set you freeGary Allan’s career seemed to be on a bit of slowdown, with his last top 10 single coming in 2007. Gary has responded by turning to a variety of producers, often a ploy of the artist in decline and desperate to get another hit, but on the whole it seems to have worked. The result is probably the artist’s most sonically adventurous album to date, which is a mixed blessing, but after an initial sense of disappointment on my first hearing, I’ve warmed to the record more than I was expecting.

His biggest hit single in years, the resigned ‘Every Storm Runs Out Of Rain’, is a good song in a contemporary vein. The production (overseen by Gary with Greg Droman) is adventurous and a long way from Gary’s earliest traditional leanings, but not unattractive (apart from an echo which I could do without but is only used a couple of times). It places Gary’s best plaintive vocal at the heart of the track, supported by an effective harmony from co-writer Hillary Lindsey. This is the song which give the album its title.

Gary and Droman also produced ‘You Without Me’, a weary reflection on dealing with having split from someone the protagonist still loves, which Gary wrote with John Lancaster and Rachel Proctor, with another fine vocal. ‘Sand In My Soul’, their third collaboration, on the other hand, is a boring Warren Brothers song about depression on the beach, with a weird echoey sound. The bluesy rocker ‘Bones’, written by Keith Gattis, has an interesting lyric but it sounds like a loud tuneless mess. Disappointingly it is one of the songs flagged on the CD packaging as a likely single.

Gary turned to Mark Wright to help with a further three tracks. The best of these is ‘Hungover Heart’ which is a solid number despite a sometimes heavy hand with the electric guitars. Gary’s vulnerable vocal is perfect for the song, written by Matt Warren and James Leblanc. Gary’s own ‘No Worries’ is bland and boring reggae-lite which sounds like a Kenny Chesney reject, with irritatingly whispery, echoey production. ‘Good As New’ closes the album with an air of philosophical resignation, and is okay but a little over-produced.

The producer with the biggest role is Jay Joyce, best known for his work with Eric Church, and although I was concerned that I wouldn’t care for his work with Gary, it turns out to be better then expected. The best track on the album is one of his production efforts, is the downbeat ‘It Ain’t The Whiskey’, which showcases Gary’s grainy voice and is reminiscent of his best work, and where the production choices are inventive in a mostly good way (although the last instrumental break is pointlessly loud). An unusual opening with the faint sound of an organ leads into the body of the song, in which Gary declares to an AA meeting “in the church of the broken people” that depression is the root of his addiction, and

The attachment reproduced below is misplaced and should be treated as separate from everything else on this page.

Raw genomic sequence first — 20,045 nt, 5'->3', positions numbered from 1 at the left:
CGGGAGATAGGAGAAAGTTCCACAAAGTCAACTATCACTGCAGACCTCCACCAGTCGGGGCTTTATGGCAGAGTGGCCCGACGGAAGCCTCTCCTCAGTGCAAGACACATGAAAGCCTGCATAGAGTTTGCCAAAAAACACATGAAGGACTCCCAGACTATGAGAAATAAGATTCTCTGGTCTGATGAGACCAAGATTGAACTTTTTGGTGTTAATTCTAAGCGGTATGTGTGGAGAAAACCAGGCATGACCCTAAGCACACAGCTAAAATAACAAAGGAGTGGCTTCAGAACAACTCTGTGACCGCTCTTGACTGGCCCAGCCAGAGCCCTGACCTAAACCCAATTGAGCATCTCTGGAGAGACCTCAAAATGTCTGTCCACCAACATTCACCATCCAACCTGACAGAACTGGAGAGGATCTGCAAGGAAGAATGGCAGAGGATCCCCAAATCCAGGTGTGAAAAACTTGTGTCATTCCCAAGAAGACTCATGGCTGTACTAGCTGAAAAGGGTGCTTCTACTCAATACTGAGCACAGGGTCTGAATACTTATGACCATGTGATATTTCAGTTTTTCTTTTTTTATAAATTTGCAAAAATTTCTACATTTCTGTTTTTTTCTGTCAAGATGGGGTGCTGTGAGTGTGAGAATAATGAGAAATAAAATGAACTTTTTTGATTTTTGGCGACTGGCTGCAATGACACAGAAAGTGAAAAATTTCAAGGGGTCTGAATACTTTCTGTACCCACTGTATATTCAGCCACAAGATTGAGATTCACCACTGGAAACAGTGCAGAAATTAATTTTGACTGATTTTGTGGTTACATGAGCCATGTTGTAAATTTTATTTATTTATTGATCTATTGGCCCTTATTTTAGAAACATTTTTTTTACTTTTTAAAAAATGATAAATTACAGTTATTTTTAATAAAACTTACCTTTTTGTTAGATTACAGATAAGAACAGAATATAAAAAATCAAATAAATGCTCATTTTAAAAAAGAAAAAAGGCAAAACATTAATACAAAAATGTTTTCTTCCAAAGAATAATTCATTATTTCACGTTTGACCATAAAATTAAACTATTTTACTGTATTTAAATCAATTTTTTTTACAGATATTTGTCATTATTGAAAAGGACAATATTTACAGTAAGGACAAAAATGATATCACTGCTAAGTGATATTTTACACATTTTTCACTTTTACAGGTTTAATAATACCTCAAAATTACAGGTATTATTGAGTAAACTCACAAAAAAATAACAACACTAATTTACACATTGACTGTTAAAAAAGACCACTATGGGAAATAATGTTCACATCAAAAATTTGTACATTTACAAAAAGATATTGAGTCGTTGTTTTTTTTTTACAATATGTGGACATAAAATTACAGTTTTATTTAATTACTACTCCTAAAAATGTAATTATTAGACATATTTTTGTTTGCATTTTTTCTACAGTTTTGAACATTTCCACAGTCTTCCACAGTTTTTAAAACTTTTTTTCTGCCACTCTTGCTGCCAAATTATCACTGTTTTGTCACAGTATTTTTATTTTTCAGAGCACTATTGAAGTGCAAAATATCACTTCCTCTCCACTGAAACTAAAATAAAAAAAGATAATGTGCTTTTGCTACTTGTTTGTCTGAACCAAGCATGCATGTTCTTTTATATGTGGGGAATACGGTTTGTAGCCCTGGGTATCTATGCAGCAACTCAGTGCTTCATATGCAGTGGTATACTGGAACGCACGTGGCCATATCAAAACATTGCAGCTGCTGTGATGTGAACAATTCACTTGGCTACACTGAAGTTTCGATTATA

It ain’t the whiskey that’s killing me

The song was written by Greg Barnhill, Jim Daddario and Cole Degges.

Joyce also does a good job with the chugging ‘Tough Goodbye’, about a commitment-phobe with some qualms about breaking up with his latest victim. Penned by Josh Thompson and Tony Martin, the song is pretty good and gets a committed delivery from Gary, with an interesting ending where he suddenly sounds more vulnerable and even regretful. It might make a good single.

‘Drop’, another likely single does have a compelling, sexy vocal, but the song is just okay and the instrumental arrangement and production don’t really appeal to me, although it might work on radio. The mid-tempo ‘Pieces’ (written by Gary with Odie Blackmon and Sarah Burton) isn’t bad but is a bit loud, while ‘One More Time’, written by Gary with Hillary Lindsey and Matt Warren, is inoffensive but boring.

Overall, I think this album is a distinct improvement over his last couple of albums, although the quality of the material is not up to his classic work.

Grade: B

Single Review: Gary Allan – ‘Every Storm (Runs Out of Rain)’

After nearly two years of inactivity following a shake-up at UMG Nashville, Gary Allan’s label home, the singer has finally returned with new music. “Every Storm” is the lead single from a new album titled Set You Free due early next year.  Early in his career, Allan fashioned himself as country music’s resident dark horse, singing songs of the underdog with a delivery that is equal parts been-there conviction and gravelly determination.  That formula translated to magic with songs like “Smoke Rings In The Dark” and “Life Ain’t Always Beautiful”. But can it also sell a light at the end of the tunnel message? Apparently so.

There’s a low-key organ framing the first verse for the obligatory melancholy in a Gary Allan single which gives way to a chorus of inspirational messages. Fortunately, the song latches onto its groove with a steady back beat in the second verse.  Likewise, the female backing vocals remind me of Levon Helm’s contribution to Martina McBride’s “Cry On The Shoulder Of The Road”, adding a weathered texture to Allan’s somewhat lifeless delivery.

Grade: B+

Songwriters: Gary Allan, Hillary Lindsey, Matt Warren